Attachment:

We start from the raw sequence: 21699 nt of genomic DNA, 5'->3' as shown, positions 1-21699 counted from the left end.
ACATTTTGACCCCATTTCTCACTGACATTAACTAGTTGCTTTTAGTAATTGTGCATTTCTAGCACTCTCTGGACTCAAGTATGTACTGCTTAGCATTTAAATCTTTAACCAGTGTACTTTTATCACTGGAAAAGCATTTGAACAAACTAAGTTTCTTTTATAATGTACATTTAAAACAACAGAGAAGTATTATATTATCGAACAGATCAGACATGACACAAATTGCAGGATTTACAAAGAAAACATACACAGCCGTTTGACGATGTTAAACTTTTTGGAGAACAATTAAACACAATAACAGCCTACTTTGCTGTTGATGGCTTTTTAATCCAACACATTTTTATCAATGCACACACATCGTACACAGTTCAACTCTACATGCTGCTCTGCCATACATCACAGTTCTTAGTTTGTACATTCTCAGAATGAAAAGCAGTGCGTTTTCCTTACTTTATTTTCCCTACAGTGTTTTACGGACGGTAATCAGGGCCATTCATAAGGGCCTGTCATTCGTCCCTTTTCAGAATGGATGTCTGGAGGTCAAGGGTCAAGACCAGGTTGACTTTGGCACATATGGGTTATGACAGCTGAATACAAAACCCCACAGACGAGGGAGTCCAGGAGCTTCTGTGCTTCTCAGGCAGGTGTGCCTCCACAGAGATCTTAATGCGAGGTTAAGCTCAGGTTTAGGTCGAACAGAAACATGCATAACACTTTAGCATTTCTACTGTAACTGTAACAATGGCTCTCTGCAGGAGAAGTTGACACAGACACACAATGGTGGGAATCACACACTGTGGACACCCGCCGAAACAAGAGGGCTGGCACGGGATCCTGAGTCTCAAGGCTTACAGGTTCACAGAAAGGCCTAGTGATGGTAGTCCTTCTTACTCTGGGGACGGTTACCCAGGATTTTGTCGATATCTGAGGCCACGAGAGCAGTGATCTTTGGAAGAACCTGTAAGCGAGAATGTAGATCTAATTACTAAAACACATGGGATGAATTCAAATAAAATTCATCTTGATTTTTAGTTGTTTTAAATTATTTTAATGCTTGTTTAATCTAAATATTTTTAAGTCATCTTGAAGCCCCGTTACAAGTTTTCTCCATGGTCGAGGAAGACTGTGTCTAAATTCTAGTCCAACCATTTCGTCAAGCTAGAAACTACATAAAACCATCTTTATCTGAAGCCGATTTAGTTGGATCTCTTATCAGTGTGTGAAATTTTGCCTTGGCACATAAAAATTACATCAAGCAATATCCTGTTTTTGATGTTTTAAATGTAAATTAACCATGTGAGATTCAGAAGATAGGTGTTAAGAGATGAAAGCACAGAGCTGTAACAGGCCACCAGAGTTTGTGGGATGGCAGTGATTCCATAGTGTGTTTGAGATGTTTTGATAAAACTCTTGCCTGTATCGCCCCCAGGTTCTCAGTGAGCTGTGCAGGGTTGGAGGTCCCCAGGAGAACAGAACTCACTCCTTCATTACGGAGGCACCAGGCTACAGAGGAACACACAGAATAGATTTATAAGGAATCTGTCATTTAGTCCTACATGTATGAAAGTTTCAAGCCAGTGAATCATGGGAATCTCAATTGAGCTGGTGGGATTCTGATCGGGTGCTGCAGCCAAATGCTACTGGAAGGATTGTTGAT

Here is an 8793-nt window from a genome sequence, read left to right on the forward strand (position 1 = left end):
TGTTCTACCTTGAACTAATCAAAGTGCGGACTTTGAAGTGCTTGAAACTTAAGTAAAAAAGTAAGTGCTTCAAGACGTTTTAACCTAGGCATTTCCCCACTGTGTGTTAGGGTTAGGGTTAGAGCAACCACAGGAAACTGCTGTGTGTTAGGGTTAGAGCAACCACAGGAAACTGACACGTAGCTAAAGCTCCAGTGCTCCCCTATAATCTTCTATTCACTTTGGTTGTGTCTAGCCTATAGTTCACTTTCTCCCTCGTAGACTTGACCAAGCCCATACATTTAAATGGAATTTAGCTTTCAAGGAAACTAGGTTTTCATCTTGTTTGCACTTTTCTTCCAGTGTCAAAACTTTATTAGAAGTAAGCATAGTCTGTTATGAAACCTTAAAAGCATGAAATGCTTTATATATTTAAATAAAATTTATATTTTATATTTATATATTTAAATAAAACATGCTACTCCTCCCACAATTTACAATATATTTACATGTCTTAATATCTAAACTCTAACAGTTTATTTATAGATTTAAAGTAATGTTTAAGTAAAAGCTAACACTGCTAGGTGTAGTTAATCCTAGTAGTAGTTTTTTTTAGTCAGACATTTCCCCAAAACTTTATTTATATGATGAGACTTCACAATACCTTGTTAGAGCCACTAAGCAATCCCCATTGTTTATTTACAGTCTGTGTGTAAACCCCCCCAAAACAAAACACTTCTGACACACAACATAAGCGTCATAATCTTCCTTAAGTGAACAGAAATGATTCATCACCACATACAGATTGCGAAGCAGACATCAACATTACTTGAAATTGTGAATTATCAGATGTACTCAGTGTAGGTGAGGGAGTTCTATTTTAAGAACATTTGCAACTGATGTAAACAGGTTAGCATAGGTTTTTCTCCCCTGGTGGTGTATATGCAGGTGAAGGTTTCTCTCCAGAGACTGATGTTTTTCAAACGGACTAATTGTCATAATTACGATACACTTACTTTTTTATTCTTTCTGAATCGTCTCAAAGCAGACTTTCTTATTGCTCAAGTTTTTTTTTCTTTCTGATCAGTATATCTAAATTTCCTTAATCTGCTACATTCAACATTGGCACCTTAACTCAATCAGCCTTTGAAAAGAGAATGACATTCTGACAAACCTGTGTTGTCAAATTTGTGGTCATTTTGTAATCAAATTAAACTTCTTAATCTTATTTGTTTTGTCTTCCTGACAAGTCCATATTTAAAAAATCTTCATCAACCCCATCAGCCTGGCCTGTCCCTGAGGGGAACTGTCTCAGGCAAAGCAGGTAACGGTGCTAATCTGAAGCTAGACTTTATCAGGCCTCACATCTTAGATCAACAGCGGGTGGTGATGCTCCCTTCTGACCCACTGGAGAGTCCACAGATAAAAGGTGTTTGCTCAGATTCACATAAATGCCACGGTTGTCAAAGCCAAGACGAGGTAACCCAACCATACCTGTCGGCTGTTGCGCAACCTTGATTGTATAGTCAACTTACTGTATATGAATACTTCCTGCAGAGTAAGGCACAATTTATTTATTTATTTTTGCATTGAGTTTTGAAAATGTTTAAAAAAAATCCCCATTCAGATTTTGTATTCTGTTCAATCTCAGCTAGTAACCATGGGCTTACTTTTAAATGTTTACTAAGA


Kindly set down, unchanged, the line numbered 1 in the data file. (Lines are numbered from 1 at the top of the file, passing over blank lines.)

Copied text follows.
We start from the raw sequence: 21699 nt of genomic DNA, 5'->3' as shown, positions 1-21699 counted from the left end.